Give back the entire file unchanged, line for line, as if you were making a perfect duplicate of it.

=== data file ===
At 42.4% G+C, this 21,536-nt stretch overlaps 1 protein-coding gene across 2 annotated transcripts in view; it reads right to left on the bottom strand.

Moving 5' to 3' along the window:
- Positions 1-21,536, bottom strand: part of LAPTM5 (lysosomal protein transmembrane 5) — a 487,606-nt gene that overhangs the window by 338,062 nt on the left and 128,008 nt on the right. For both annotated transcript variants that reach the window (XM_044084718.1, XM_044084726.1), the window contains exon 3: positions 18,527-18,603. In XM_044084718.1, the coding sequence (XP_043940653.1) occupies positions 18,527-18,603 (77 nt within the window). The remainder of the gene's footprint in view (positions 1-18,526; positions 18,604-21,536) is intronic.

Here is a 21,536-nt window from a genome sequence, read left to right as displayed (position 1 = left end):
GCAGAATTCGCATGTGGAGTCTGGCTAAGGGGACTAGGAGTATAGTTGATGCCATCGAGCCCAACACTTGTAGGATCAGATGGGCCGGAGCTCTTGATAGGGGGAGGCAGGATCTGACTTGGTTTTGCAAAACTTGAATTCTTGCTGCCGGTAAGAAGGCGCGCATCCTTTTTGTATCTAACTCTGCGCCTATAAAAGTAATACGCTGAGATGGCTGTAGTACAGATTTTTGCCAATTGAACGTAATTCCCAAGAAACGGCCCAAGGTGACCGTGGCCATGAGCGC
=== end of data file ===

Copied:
At 42.4% G+C, this 21,536-nt stretch overlaps 1 protein-coding gene across 2 annotated transcripts in view; it reads right to left on the bottom strand.

Moving 5' to 3' along the window:
- Positions 1-21,536, bottom strand: part of LAPTM5 (lysosomal protein transmembrane 5) — a 487,606-nt gene that overhangs the window by 338,062 nt on the left and 128,008 nt on the right. For both annotated transcript variants that reach the window (XM_044084718.1, XM_044084726.1), the window contains exon 3: positions 18,527-18,603. In XM_044084718.1, the coding sequence (XP_043940653.1) occupies positions 18,527-18,603 (77 nt within the window). The remainder of the gene's footprint in view (positions 1-18,526; positions 18,604-21,536) is intronic.

Here is a 21,536-nt window from a genome sequence, read left to right as displayed (position 1 = left end):
GCAGAATTCGCATGTGGAGTCTGGCTAAGGGGACTAGGAGTATAGTTGATGCCATCGAGCCCAACACTTGTAGGATCAGATGGGCCGGAGCTCTTGATAGGGGGAGGCAGGATCTGACTTGGTTTTGCAAAACTTGAATTCTTGCTGCCGGTAAGAAGGCGCGCATCCTTTTTGTATCTAACTCTGCGCCTATAAAAGTAATACGCTGAGATGGCTGTAGTACAGATTTTTGCCAATTGAACGTAATTCCCAAGAAACGGCCCAAGGTGACCGTGGCCATGAGCGC